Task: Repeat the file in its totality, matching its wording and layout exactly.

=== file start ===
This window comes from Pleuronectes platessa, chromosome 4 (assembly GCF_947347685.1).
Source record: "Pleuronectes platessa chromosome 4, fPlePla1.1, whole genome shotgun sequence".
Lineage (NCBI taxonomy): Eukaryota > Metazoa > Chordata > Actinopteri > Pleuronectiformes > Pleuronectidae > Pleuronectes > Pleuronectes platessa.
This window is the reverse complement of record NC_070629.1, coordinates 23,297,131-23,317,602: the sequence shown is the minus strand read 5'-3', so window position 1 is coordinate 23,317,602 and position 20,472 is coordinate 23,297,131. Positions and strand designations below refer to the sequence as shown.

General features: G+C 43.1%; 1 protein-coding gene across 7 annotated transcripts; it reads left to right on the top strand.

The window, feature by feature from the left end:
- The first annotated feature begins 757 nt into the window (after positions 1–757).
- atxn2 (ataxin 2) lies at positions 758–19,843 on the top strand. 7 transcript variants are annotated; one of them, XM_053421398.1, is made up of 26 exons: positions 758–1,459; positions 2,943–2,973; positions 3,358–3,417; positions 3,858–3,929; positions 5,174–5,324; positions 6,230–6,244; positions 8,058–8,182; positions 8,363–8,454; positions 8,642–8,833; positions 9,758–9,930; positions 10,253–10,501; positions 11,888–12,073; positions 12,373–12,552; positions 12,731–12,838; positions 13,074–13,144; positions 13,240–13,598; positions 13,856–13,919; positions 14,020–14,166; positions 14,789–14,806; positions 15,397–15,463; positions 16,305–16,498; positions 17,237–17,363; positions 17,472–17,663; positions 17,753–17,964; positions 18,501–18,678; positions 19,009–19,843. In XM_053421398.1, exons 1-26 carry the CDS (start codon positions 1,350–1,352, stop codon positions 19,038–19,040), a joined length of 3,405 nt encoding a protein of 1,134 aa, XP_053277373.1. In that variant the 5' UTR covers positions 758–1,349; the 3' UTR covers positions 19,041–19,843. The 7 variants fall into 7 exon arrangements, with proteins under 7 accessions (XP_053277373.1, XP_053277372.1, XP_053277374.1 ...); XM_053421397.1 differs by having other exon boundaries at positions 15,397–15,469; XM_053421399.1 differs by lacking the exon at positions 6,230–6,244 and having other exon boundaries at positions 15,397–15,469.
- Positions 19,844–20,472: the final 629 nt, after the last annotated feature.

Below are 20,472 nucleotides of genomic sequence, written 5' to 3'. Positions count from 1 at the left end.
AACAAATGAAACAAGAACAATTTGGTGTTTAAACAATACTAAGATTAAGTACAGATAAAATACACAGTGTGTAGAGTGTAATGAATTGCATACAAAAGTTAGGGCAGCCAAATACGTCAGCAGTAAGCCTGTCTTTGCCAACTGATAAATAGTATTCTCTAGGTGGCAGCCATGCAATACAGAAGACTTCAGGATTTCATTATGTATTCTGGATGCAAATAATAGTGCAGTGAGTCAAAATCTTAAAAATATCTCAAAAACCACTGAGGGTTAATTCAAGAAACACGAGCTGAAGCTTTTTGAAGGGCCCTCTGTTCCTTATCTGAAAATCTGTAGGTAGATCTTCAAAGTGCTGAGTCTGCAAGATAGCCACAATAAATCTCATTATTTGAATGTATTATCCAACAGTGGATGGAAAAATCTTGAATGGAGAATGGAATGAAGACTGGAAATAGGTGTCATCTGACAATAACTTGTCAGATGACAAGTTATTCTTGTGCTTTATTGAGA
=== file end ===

This window comes from Pleuronectes platessa, chromosome 4 (assembly GCF_947347685.1).
Source record: "Pleuronectes platessa chromosome 4, fPlePla1.1, whole genome shotgun sequence".
Lineage (NCBI taxonomy): Eukaryota > Metazoa > Chordata > Actinopteri > Pleuronectiformes > Pleuronectidae > Pleuronectes > Pleuronectes platessa.
This window is the reverse complement of record NC_070629.1, coordinates 23,297,131-23,317,602: the sequence shown is the minus strand read 5'-3', so window position 1 is coordinate 23,317,602 and position 20,472 is coordinate 23,297,131. Positions and strand designations below refer to the sequence as shown.

General features: G+C 43.1%; 1 protein-coding gene across 7 annotated transcripts; it reads left to right on the top strand.

The window, feature by feature from the left end:
- The first annotated feature begins 757 nt into the window (after positions 1–757).
- atxn2 (ataxin 2) lies at positions 758–19,843 on the top strand. 7 transcript variants are annotated; one of them, XM_053421398.1, is made up of 26 exons: positions 758–1,459; positions 2,943–2,973; positions 3,358–3,417; positions 3,858–3,929; positions 5,174–5,324; positions 6,230–6,244; positions 8,058–8,182; positions 8,363–8,454; positions 8,642–8,833; positions 9,758–9,930; positions 10,253–10,501; positions 11,888–12,073; positions 12,373–12,552; positions 12,731–12,838; positions 13,074–13,144; positions 13,240–13,598; positions 13,856–13,919; positions 14,020–14,166; positions 14,789–14,806; positions 15,397–15,463; positions 16,305–16,498; positions 17,237–17,363; positions 17,472–17,663; positions 17,753–17,964; positions 18,501–18,678; positions 19,009–19,843. In XM_053421398.1, exons 1-26 carry the CDS (start codon positions 1,350–1,352, stop codon positions 19,038–19,040), a joined length of 3,405 nt encoding a protein of 1,134 aa, XP_053277373.1. In that variant the 5' UTR covers positions 758–1,349; the 3' UTR covers positions 19,041–19,843. The 7 variants fall into 7 exon arrangements, with proteins under 7 accessions (XP_053277373.1, XP_053277372.1, XP_053277374.1 ...); XM_053421397.1 differs by having other exon boundaries at positions 15,397–15,469; XM_053421399.1 differs by lacking the exon at positions 6,230–6,244 and having other exon boundaries at positions 15,397–15,469.
- Positions 19,844–20,472: the final 629 nt, after the last annotated feature.

Below are 20,472 nucleotides of genomic sequence, written 5' to 3'. Positions count from 1 at the left end.
AACAAATGAAACAAGAACAATTTGGTGTTTAAACAATACTAAGATTAAGTACAGATAAAATACACAGTGTGTAGAGTGTAATGAATTGCATACAAAAGTTAGGGCAGCCAAATACGTCAGCAGTAAGCCTGTCTTTGCCAACTGATAAATAGTATTCTCTAGGTGGCAGCCATGCAATACAGAAGACTTCAGGATTTCATTATGTATTCTGGATGCAAATAATAGTGCAGTGAGTCAAAATCTTAAAAATATCTCAAAAACCACTGAGGGTTAATTCAAGAAACACGAGCTGAAGCTTTTTGAAGGGCCCTCTGTTCCTTATCTGAAAATCTGTAGGTAGATCTTCAAAGTGCTGAGTCTGCAAGATAGCCACAATAAATCTCATTATTTGAATGTATTATCCAACAGTGGATGGAAAAATCTTGAATGGAGAATGGAATGAAGACTGGAAATAGGTGTCATCTGACAATAACTTGTCAGATGACAAGTTATTCTTGTGCTTTATTGAGA